Food Justice

Fostering belonging: What can we learn from Migrateful about community?

By Sophie Jackson

In the second in a new series about community cooking projects on this blog, Bristol Food Network volunteer Sophie Jackson finds out more about Migrateful, a community cooking project that goes beyond simply sharing recipes. Find out how you can support this inspiring initiative while expanding your own horizons.

Migrateful works by connecting people through food, but more importantly, it breaks down prejudice and fosters an environment where we can share stories, cook, learn, and inspire each other. By bringing people together through food, through a structure that celebrates different cultures and shines a light on the beauty of diversity in our communities, Migrateful is working to highlight the contributions that migrants make to our society. 

The current immigration system in the UK is designed to present a very “hostile environment” to migrants. Migrateful is working to systematically break this down, and highlight how grateful we are for the contribution that migrants make in our society here in the UK. They do this by bringing people together through food, whilst also creating a system that uplifts different cultures and shines a light on the beauty that is the diversity in our local communities. 

Migrateful challenges individual, and collective perspectives and serves as a reminder that there is more than one side of the story when it comes to immigration. This is why Migrateful’s work is empowering for everyone involved; as it creates deeper roots between us, to uplift the otherwise unheard side of the story – the story of the one migrating. 

Founded in 2017 by Jess (a  Bristolian!), once established in London the first Bristol training was delivered in 2019 in Partnership with Coexist Community Kitchen in Easton. This year, the project is growing and welcoming the next cohort of chefs onto the cookery class teacher programme, with six exciting new chefs bringing six new menus, and six new stories. 

This month, I had the wonderful opportunity to attend one of Migrateful’s cookery classes, run by Negla, who shared her Sudanese cuisine with us – complete with Dama (chicken curry), Molah Nemya (okra dip) and Gurasa (sudanese pancake), Negla shared her love for food, and showed us new ways of exploring ingredients!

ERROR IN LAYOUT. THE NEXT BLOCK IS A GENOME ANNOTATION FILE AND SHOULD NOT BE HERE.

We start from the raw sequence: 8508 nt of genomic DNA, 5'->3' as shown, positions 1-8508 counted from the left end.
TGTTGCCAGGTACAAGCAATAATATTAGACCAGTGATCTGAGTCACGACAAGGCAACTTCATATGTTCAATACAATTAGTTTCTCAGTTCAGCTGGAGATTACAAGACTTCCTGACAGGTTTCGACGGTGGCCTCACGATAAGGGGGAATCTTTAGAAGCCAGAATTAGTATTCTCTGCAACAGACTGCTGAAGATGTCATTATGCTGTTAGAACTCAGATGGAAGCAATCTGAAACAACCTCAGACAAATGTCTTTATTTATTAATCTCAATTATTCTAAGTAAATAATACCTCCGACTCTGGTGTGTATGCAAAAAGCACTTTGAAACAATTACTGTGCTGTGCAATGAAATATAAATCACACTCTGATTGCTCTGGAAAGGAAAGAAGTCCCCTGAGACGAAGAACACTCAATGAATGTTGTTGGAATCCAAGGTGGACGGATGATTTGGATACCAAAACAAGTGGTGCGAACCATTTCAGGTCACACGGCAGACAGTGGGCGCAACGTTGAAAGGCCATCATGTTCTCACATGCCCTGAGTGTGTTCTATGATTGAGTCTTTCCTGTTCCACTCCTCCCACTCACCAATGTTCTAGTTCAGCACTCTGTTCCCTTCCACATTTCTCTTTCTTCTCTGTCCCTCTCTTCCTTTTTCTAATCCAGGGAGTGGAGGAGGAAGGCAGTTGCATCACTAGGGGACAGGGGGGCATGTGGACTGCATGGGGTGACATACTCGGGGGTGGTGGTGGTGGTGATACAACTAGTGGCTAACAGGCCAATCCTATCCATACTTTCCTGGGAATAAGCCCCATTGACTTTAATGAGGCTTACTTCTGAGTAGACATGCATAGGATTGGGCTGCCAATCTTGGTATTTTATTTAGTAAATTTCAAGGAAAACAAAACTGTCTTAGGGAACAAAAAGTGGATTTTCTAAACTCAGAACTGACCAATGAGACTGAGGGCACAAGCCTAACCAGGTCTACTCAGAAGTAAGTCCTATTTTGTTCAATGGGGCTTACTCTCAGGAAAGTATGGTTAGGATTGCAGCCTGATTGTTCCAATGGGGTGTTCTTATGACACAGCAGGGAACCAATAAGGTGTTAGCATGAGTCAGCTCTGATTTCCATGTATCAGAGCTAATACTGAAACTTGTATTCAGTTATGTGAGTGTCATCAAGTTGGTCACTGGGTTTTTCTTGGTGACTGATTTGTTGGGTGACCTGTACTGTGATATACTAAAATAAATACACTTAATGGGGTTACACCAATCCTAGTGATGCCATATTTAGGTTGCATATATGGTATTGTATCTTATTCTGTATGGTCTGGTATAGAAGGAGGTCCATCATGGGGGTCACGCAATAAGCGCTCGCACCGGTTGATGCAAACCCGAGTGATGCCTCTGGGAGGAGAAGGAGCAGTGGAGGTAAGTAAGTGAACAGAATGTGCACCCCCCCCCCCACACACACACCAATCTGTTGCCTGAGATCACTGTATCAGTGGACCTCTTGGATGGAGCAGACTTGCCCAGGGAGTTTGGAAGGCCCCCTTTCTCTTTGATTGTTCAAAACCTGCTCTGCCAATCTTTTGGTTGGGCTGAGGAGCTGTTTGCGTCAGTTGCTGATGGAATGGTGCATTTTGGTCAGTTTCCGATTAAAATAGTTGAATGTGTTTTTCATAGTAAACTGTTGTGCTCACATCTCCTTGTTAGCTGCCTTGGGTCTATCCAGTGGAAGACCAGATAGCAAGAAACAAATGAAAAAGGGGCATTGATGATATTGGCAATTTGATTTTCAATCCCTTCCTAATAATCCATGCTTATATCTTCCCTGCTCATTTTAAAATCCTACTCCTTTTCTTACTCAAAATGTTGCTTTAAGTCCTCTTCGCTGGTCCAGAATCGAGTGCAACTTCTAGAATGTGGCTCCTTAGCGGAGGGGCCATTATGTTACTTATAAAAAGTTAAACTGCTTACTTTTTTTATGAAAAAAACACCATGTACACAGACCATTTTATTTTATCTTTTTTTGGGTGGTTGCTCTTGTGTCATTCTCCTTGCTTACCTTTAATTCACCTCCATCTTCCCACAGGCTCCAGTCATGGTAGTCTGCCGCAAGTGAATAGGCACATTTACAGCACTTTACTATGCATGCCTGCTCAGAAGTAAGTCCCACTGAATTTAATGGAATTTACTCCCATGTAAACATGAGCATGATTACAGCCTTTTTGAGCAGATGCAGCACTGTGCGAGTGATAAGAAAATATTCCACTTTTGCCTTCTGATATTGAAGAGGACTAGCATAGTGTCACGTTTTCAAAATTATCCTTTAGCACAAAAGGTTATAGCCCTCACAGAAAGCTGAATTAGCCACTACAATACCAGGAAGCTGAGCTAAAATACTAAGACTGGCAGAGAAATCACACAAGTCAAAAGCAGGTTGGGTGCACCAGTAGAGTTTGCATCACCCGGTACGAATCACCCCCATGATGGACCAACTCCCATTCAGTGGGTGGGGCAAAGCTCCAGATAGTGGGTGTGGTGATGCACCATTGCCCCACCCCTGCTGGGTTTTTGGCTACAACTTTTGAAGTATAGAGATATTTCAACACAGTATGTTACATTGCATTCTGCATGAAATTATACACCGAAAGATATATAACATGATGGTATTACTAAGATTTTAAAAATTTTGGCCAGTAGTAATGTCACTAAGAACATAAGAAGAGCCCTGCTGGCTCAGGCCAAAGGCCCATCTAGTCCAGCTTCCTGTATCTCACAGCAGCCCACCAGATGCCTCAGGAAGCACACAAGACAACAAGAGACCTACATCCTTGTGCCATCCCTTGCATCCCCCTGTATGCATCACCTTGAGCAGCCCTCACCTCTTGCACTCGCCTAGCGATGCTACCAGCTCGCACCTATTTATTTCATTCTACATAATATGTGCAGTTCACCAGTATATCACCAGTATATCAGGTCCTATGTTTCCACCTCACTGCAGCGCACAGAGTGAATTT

How does it work? 

Migrateful classes are based on psychologist Gordon Allport’s well-validated “contact theory,” which sets out the conditions under which intergroup contact between marginalised and host communities can successfully reduce prejudice. The conditions include having participants of equal status working collaboratively on a common goal. Migrateful’s classes are designed to meet these conditions and promote positive contact. 

After chatting with Georgia from Migrateful, she shared with me that as well as running cookery classes for the public, this year they are focusing on running events for different Bristol-based businesses for team building or company socials. In fact, they see a higher level of shifting attitudes among attendees to private team events – as they see people who might not ordinarily get involved coming along and learning about migrants’ stories through food. 

55% of participants report increased knowledge about migrants’ situations, and 31% report feeling warmer attitudes toward migrants after attending the class, in corporate group sessions – read more here. 

By getting involved in Migrateful cookery classes, you are supporting the organisation’s chefs on their journey towards integration, whilst cooking, eating and sharing some amazing food! Want to share the love? Buy a voucher for a friend, or suggest a team-building activity at work! 

What Can I Do? 

To get involved, sign up for a class! By stepping into the kitchen you will not only be supporting Migrateful’s amazing work, but widening your own knowledge about migration, as well as food from different cultures. If you want the next step up, become part of the Orange Onion Club, and volunteer your time to support the running of Migrateful cookery classes. Learn more about volunteering.

When we think about our communities, we often think of the people who directly surround us – either on our street, on our block, or in our neighbourhood. We can forget to take notice of our wider community, outside of the daily faces we see every day. I encourage you to ask yourself: 

  • What communities are we building in Bristol and across the UK? 
  • What environment are we subconsciously, or consciously creating for people coming to this country, seeking to be part of our communities, both small and large? 
  • What can we do in our direct spaces, to make everyone feel welcome – no matter how far from home they may be? 

Overall, Migrateful’s work is about so much more than just delicious food. It is about seeing how we are diminished when we ostracize others from our community. With immigration remaining a contentious topic in the UK, Migrateful is simultaneously working to support migrants whilst also addressing the fears and misconceptions among the general public about immigration. 

Reflecting on Migrateful’s work, my final question to you is: What actions can you take today to show gratitude, uplift, and expand your community? 

Read Sophie Jackson’s first story in this series showcasing community cooking projects across Bristol on the wonderful charity Square Food Foundation.

Join the conversation

So, what change do you want to see happen that will transform food in Bristol by 2030? Do you already have an idea for how Bristol can make this happen? Join the conversation now.

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